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Nelson Cruz celebrates return to Minnesota with home run

The former Twin received a standing ovation before his first at-bat and was cheered loudly after his third-inning blast.
The Rays' Nelson Cruz doffs his helmet to cheering fans before batting in the first inning of Friday's game against the Minnesota Twins, his former team, in Minneapolis.
The Rays' Nelson Cruz doffs his helmet to cheering fans before batting in the first inning of Friday's game against the Minnesota Twins, his former team, in Minneapolis. [ JIM MONE | AP ]
Published Aug. 14, 2021

It was a Friday night reunion for Rays designated hitter Nelson Cruz, who celebrated his return to Target Field by homering against his former team, the Minnesota Twins.

Cruz said the return was “emotional” because of his happy Twins’ memories, including a pair of postseason appearances. He found it “weird” to be wearing a different uniform but enjoyed seeing the players, coaches, clubhouse staff and fans.

Cruz, acquired on July 22, was loudly cheered after his third-inning solo shot, his fifth homer with the Rays. During his first at-bat, Twins’ fans gave him a standing ovation and Cruz tipped his batting helmet to the crowd.

“I know he has a lot of friends (with the Twins),” Rays manager Kevin Cash said before the game. “I’m sure he’ll be received well by the crowd. Just his presence and the quality of the person (assures that).”

In nearly three full seasons with the Twins (258 games), Cruz had 76 homers, 191 RBIs, a .984 OPS and a .304 batting average. Clearly, he made an impact.

But he already has made a significant impact on the Rays.

“Everybody sees the big hits, the clutch home runs, but it’s just his presence in the clubhouse,” Rays third baseman Joey Wendle said. “He almost brings a calming effect to our clubhouse. The way he handles himself on and off the field is something everybody can look up to.

“The thing I notice about Nelson hitting is the confidence … how he holds himself in the box and never looks out of an at-bat. He always puts together good at-bats.”

Progress for Archer

Right-hander Chris Archer reported minimal hip soreness after a three-inning simulated game (42 pitches, then eight in the bullpen).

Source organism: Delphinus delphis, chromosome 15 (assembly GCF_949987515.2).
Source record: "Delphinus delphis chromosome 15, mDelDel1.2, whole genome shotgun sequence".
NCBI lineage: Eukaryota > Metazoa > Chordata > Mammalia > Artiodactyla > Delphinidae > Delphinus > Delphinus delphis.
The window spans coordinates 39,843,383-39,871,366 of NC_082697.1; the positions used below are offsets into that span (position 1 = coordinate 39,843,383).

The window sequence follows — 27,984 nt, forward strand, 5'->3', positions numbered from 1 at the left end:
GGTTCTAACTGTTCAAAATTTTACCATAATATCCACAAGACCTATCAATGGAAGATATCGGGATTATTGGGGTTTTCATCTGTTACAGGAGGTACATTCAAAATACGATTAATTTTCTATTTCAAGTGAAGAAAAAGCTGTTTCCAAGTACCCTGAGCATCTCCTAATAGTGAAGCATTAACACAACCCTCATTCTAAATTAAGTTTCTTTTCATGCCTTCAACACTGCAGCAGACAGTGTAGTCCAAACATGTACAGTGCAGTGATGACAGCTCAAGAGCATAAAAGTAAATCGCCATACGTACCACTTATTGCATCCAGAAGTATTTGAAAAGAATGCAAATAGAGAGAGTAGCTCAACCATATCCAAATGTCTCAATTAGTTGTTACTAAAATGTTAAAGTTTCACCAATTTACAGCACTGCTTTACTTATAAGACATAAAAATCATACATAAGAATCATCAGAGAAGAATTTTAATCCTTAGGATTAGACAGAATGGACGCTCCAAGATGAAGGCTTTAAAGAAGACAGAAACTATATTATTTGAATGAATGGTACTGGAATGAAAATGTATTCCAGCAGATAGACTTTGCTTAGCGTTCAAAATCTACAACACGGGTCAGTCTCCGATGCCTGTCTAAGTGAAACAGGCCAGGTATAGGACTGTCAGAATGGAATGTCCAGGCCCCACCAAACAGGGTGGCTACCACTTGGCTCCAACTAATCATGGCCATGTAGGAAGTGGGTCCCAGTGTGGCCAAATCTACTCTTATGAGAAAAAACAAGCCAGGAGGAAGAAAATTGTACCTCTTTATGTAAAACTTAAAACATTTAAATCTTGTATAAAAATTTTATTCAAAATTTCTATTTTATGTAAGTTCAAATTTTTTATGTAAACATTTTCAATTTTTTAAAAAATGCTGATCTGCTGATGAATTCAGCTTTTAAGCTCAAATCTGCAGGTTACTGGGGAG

“The (velocity) and breaking balls seem to be in check with what he has been showing,” Cash said.

Archer is next scheduled to pitch Tuesday at Triple-A Durham, where Cash said “we’ll see how many pitches he can get under his belt.”

In other medical news:

• After a 1-2-3 inning (five pitches) with Durham, reliever Nick Anderson (on the injured list with a right elbow sprain) will pitch another inning with Durham on Sunday. The Rays are being cautious with Anderson’s buildup because he missed spring training.

• Relievers J.P. Feyereisen and Ryan Thompson (both out with shoulder injuries) were in good shape after live pitching work and looking for the next step.

• First baseman Ji-Man Choi wasn’t in the lineup for the second straight game as a precaution for his left hamstring injury. He was available off the bench.

• First baseman Yandy Diaz left Friday night’s game in the bottom of the sixth with a left thumb spring during a mini-collision around the bag.

Zunino power

Rays catcher Mike Zunino blasted his 24th home run — one off his career high — in the fourth. Zunino has homered in three straight games. The franchise record for most consecutive games with a homer is six (Carlos Pena in 2010).

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Miscellany

Kevin Kiermaier’s sixth-inning inside-the-park home run was the Rays’ first since May 28, 2019 (Avisail Garcia against the Blue Jays). According to StatCast, Kiermaier rounded the bases in 15.1 seconds, the fastest home-to-home time in MLB this season. … The Rays are 12-3 in their last 15 road games after enduring a 10-game road losing streak from June 15-July 3. … The Rays met the Twins for the first time since June 27, 2019 — a stretch of 777 consecutive days. That last meeting was memorable — a Rays’ 5-2 victory in an 18-inning marathon.

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